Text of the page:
Mutant // First Generation By Another Name
The breaking of my skin, the blood — none of this was as wild to me as the surprise of it all. Could this really be happening? I feel like I’m in the middle of one of those sci-fi books I love to read so much. Any second now Octavia Butler, Tupac and one of the ghosts from the House of Spirits are going to appear in this bathroom stall with me, grinning, saying some catch phrase like “Te gatchamos!” I had to figure out how to get out of here, covered in blood, with what feel like 2, 6” bones sticking straight out of my back. Yes, I’m in pain, but I’m more annoyed than anything else.
There’s something special about being a first-generation person. Dubois talked about double consciousness and there’s something about that that feels true and something about that which also feels incomplete to me.
I am the first of my people, the whole, long line of them, to be born in the United States. My brothers, cousins and myself, who were all conceived and born here, are the guinea pigs to this experience of immigration. We are the first to experience winters as a regular part of our lives. The first to eat many of the foods that are found here, grown the way they’re grown here. The first to learn english as a primary language, even if it’s not our first language learned. These might seem superficial. But take winter as an example. We are the first to have sun and warmth removed from us for months at a time. All of our people before then, people of the sun, had/have it available to them all the time, with sweet breezes and the sound of palms. To me this means that on a cellular level, we have not been prepared for this reality. Experiencing it here is not just buying a winter coat, it is undergoing a physical mutation wherein my cells are adjusting and the cells of any children I bear will be modified until a few generations from now we will have built up genetic adaptability to winter. Or not. We are the genetically modified organism. We are being tampered with. There is “ownership” over who we are, and become, that extends into a long history of how we arrived to this country in the first place. That’s more than just some thick socks.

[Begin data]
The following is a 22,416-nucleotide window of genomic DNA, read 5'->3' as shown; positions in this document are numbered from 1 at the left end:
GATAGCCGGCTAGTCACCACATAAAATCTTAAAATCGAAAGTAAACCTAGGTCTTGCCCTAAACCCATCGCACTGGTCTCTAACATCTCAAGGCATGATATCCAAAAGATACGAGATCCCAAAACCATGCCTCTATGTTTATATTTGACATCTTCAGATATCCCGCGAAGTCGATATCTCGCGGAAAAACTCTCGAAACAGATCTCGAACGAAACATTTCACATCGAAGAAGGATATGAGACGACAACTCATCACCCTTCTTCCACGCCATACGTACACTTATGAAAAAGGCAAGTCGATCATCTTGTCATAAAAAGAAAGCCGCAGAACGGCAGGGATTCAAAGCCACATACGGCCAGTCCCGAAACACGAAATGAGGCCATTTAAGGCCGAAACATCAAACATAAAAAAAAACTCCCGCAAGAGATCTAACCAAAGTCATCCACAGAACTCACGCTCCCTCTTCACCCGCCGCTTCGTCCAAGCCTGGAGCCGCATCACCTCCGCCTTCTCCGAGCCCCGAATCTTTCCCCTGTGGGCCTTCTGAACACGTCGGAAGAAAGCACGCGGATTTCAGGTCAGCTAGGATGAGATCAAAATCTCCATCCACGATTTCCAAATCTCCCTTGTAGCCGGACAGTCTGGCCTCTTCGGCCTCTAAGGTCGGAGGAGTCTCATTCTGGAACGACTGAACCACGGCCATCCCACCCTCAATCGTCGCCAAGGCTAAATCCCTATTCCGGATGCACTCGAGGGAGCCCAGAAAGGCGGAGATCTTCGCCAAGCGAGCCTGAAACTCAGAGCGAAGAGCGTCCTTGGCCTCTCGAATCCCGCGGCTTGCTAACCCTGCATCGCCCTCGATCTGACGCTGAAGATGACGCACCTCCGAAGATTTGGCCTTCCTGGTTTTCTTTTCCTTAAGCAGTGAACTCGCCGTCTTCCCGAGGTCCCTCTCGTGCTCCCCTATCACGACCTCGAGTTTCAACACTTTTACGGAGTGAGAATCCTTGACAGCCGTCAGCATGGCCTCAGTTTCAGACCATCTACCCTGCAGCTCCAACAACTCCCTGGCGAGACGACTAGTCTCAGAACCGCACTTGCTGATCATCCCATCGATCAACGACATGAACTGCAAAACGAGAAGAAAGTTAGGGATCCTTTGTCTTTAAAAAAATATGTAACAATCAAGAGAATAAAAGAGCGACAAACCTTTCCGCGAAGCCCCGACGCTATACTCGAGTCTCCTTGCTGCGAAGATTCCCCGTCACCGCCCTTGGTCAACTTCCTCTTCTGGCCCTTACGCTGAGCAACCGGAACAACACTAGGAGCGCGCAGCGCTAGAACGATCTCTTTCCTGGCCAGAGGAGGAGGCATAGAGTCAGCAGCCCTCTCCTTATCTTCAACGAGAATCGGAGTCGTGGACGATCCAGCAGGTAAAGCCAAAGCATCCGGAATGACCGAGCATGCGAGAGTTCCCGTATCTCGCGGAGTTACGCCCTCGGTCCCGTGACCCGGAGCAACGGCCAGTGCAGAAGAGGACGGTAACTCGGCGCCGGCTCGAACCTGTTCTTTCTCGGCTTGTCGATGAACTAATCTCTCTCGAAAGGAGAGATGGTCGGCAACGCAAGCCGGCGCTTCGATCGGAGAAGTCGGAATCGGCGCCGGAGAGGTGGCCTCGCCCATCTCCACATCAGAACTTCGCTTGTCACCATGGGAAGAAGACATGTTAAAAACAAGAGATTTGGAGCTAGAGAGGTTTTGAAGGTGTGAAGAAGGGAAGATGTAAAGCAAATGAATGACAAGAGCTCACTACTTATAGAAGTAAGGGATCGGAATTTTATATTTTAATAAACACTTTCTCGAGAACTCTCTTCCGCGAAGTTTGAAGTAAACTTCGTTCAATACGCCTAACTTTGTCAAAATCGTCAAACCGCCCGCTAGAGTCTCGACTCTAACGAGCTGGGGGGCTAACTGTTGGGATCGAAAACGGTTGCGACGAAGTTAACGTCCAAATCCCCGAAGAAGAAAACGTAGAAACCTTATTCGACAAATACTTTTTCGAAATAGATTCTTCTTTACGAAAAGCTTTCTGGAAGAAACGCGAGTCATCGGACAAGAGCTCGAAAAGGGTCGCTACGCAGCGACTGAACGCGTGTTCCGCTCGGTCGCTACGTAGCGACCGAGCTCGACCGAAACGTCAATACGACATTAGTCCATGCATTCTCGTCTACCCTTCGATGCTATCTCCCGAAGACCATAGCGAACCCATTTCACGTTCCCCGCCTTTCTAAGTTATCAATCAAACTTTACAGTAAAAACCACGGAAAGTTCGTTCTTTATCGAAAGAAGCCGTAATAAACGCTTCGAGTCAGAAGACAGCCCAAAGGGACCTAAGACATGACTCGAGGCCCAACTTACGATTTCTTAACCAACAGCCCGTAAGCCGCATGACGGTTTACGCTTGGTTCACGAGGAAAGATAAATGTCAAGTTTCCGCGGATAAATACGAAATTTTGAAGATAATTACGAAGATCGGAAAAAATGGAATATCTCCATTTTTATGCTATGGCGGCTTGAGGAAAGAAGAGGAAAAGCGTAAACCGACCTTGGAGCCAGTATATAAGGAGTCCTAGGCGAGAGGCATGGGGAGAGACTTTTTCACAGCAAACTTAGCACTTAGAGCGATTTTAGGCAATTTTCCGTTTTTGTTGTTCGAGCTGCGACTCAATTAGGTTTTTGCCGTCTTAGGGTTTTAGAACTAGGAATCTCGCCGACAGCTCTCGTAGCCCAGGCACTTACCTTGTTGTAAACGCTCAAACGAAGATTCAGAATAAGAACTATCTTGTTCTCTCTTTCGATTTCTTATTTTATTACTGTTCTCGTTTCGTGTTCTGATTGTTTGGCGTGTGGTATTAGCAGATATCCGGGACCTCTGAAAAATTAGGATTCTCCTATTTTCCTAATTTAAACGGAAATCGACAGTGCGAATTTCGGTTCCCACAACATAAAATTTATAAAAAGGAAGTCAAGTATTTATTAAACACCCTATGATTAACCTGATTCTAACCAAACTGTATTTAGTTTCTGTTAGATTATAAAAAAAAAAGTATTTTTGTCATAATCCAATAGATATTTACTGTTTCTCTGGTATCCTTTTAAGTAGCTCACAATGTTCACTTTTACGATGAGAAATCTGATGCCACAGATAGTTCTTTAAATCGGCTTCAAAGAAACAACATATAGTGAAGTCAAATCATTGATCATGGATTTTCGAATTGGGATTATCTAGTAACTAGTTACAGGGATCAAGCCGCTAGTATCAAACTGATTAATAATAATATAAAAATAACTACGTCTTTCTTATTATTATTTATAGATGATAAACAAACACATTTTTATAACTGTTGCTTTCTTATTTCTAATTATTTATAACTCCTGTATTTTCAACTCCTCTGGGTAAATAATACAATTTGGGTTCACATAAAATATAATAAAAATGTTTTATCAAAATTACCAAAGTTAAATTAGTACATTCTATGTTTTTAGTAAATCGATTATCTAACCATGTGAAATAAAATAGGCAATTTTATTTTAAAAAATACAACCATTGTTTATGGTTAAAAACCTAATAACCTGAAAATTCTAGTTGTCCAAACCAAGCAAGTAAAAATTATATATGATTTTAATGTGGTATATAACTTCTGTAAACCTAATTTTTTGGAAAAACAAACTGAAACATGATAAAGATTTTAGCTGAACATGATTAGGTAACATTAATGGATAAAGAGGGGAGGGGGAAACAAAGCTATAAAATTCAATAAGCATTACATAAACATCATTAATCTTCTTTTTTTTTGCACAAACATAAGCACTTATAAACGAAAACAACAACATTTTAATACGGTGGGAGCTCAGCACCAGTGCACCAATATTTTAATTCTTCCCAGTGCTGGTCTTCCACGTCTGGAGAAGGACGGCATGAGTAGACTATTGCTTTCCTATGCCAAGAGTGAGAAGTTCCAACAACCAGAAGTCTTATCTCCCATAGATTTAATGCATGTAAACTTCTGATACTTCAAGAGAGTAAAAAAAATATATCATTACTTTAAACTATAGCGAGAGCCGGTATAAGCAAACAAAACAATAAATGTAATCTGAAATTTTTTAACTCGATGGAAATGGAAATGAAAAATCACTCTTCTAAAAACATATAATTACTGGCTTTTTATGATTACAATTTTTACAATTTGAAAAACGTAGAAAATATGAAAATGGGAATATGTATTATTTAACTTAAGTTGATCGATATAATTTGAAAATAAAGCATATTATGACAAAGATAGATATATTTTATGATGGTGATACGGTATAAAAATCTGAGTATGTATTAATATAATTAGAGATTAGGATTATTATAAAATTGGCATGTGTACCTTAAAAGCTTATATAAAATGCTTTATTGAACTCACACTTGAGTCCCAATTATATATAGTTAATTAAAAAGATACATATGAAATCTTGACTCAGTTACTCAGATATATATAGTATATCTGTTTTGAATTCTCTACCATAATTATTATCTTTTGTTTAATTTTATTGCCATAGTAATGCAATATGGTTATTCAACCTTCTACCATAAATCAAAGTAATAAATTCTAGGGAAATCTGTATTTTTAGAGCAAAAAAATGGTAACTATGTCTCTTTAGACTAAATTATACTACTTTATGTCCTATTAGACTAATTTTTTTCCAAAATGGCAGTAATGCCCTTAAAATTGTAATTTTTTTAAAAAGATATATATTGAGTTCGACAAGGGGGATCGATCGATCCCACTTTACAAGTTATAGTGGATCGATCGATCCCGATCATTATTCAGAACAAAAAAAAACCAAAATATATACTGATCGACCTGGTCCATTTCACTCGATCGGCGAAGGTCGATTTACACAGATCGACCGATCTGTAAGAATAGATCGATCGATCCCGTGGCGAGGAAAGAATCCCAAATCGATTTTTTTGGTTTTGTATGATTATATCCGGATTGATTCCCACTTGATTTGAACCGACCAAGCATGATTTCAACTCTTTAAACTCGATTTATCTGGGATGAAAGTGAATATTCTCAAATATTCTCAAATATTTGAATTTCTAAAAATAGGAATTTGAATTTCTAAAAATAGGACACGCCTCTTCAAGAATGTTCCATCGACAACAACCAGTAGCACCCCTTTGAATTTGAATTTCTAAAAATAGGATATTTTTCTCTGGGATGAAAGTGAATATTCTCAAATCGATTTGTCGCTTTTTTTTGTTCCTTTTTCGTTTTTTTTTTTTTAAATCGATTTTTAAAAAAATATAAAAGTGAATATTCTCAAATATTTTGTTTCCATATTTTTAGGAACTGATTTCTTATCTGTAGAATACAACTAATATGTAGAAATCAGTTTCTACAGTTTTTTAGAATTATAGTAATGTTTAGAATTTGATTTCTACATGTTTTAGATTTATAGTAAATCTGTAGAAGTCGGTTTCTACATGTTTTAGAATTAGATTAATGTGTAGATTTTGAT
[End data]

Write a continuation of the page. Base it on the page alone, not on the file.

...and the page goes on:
The language aspect is also very real, and very deep. I have nieces and nephews that can no longer communicate with elders because spanish has not been passed down to them. Granted, that is a colonizers language, and it’s also what we’ve had to communicate with each other for centuries. And now, in many cases, we don’t. There are words in spanish that don’t exist in english and I wonder if the language is lost, will the feeling be lost too? Will the idea or what it evokes no longer be possible because we cannot name it? Will we feel it and sense that it’s something to be kept to ourselves because we’ve lost the way to let others know that we feel nono or queremos acurrucar or tenemos ganas. And dreams. What of dreams that don’t come with the same insignia, signposts or refranes? And our clever ancestors still find ways to communicate with us…and how much harder is that when the symbols we know and recognize shift from what they show us? If we no longer know what a guira is…?